Of course, there’s also the ‘cracks in time’ story arc resurrecting itself to kill Rory. If the poor fellow hadn’t ‘died’ last week as well, it might mean something. As it is, it simply leaves the question of whether Amy’s boyfriend really is dead this week, or if it’s just another red herring to be revised at a later date. The moment with the engagement ring suggests the former, but the Doctor’s subsequent reveal that part of the TARDIS has been residing on the other side of the crack (and what a phenomenally cheap looking special effect that crack is), implies the opposite. There’s a little ripple of wibbly-wobbly undulating throughout the series, which makes it very hard to take some of its more serious moments terribly seriously. I still don’t know why Amy doesn’t remember the Daleks.
But since when did Doctor Who looking cheap, encompassing odd performance choices and generally behaving like a scriptwriter’s bad dream ever make it anything less than thoroughly entertaining?
Besides, while The Hungry Earth might look cheap in parts, the realisation of the Silurians’ underground city in part two is simply magnificent, an awesome (or should that be ‘ore-some’) achievement. For all the bizarre acting on display, Meera Syal makes for a very engaging tourist in this nether world, and Neve MacIntosh’s depiction of twin Silurians on either side of the underworld/overground divide is compelling. By the end of the second episode, you almost want the war she so wishes for to break out – if only to break up the extraordinary conference that’s taking place in the next room (seriously, are we expected to take any of this seriously?). I don’t recall watching a programme with as protracted, frustrating and nonsensical a climax as this before. Until Chris Chibnall returns to the show, I doubt I will again.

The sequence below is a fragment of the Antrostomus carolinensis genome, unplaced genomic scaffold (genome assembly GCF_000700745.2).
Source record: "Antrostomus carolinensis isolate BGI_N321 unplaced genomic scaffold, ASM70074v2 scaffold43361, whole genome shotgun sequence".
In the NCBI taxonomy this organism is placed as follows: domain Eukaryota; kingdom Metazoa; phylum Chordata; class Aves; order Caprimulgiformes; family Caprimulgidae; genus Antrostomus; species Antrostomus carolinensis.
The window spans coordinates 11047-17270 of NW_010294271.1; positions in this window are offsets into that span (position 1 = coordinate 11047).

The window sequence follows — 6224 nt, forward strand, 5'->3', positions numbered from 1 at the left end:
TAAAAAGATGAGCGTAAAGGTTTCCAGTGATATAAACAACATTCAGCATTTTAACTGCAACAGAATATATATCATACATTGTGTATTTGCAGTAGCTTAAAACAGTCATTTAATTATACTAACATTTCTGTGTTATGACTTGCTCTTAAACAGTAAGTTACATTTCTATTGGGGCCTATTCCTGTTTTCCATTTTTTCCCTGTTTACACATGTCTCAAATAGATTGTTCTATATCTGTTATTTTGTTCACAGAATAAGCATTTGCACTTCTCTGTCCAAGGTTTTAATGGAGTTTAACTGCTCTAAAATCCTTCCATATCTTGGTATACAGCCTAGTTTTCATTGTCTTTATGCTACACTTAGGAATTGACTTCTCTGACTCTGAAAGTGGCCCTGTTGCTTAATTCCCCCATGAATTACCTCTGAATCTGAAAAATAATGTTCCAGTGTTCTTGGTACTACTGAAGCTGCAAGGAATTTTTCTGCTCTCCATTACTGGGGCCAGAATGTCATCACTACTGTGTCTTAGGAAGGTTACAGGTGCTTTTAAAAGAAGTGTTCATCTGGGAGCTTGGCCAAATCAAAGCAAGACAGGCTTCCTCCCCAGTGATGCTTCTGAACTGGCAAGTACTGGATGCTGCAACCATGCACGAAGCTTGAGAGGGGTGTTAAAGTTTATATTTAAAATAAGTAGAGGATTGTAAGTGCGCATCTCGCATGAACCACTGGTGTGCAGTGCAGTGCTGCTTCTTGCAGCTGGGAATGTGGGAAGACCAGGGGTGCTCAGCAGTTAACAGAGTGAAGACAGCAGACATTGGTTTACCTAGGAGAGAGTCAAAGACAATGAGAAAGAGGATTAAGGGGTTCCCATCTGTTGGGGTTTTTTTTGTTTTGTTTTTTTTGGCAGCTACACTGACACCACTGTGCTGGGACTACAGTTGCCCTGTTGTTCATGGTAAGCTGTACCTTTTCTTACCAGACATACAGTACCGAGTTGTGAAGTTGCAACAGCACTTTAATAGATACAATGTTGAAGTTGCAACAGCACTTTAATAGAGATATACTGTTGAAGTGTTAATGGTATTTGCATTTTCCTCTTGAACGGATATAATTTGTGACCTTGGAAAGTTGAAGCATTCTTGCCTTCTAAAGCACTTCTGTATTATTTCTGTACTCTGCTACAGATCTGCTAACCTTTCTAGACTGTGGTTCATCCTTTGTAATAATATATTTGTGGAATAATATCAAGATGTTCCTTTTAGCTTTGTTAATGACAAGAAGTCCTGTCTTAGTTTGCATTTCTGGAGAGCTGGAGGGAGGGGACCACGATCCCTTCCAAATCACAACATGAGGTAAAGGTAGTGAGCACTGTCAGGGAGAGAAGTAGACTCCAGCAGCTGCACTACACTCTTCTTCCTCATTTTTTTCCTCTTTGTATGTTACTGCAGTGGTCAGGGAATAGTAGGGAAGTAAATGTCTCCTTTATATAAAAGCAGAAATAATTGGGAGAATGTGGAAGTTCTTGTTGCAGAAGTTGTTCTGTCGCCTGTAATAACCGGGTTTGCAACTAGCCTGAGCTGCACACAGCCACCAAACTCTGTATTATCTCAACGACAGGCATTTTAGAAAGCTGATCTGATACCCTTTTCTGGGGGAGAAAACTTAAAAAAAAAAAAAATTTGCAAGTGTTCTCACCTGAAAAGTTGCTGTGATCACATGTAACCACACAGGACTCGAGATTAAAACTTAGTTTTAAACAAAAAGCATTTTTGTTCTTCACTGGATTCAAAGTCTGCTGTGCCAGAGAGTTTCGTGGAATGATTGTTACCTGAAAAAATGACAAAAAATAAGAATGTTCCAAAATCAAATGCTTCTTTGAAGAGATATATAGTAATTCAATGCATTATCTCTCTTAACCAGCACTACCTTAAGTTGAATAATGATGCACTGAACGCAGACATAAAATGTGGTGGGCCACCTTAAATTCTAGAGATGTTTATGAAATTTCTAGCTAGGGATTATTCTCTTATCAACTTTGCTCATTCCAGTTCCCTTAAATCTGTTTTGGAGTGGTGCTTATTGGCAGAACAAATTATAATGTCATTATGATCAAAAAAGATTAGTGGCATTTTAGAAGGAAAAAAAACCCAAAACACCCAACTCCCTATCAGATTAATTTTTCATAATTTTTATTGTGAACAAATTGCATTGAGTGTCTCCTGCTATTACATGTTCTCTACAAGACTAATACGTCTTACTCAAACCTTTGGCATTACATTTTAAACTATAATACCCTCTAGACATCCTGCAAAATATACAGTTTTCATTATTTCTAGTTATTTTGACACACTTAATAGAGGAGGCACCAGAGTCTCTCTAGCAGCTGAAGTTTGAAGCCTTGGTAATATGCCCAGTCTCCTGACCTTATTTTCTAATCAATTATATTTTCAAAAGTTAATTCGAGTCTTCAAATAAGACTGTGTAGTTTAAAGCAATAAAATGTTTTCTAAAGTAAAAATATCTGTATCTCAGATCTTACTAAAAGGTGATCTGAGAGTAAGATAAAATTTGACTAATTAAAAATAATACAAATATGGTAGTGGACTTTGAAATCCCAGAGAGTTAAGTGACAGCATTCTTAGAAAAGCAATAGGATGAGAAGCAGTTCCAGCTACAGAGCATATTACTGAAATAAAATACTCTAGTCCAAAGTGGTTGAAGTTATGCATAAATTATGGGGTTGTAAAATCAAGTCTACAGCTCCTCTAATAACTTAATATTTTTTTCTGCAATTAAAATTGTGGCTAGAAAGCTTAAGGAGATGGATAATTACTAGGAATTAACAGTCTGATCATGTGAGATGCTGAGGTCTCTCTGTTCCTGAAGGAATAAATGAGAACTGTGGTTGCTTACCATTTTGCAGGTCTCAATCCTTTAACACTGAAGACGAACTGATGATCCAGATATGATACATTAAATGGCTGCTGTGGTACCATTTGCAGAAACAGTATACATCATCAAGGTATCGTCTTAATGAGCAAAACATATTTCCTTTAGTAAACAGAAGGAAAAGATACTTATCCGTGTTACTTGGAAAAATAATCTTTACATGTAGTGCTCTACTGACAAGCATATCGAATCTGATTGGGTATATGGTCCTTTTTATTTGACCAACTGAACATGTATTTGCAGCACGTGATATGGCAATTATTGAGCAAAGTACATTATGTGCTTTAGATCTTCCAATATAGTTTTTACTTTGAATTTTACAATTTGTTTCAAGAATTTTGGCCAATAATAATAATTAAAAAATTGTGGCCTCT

For sheer entertainment, on the other hand (and by ‘entertainment’, I’m not referring to the simple pleasures of a television programme that works its way towards a logical and fulfilling conclusion, but rather to a ninety-minute excursion to a place where anything can happen and rather scarily very likely will – but not in the way you expect it to!), these two episodes deliver in spades. The sheer sense of satisfaction during the end credits is less to do with the fulfilment of watching good television well made, and even less to do with feeling unfulfilled by mediocre television being adequately made, than it is to do with watching mind-boggling television being made on this scale at all.
Yes, The Hungry Earth was as close as Doctor Who has come in many a year to sending me scuttling behind the sofa in horror, but the most horrifying thing of all is how much I loved it. It might stand entirely apart from the rest of this series’ output (so far), but Doctor Who could well do with some more of this kind of madness.
(If you’d like to go further into the programme’s past, I’ve collected together various reviews and articles that I’ve posted online over the years here: http://watchingdoctorwho.weebly.com/)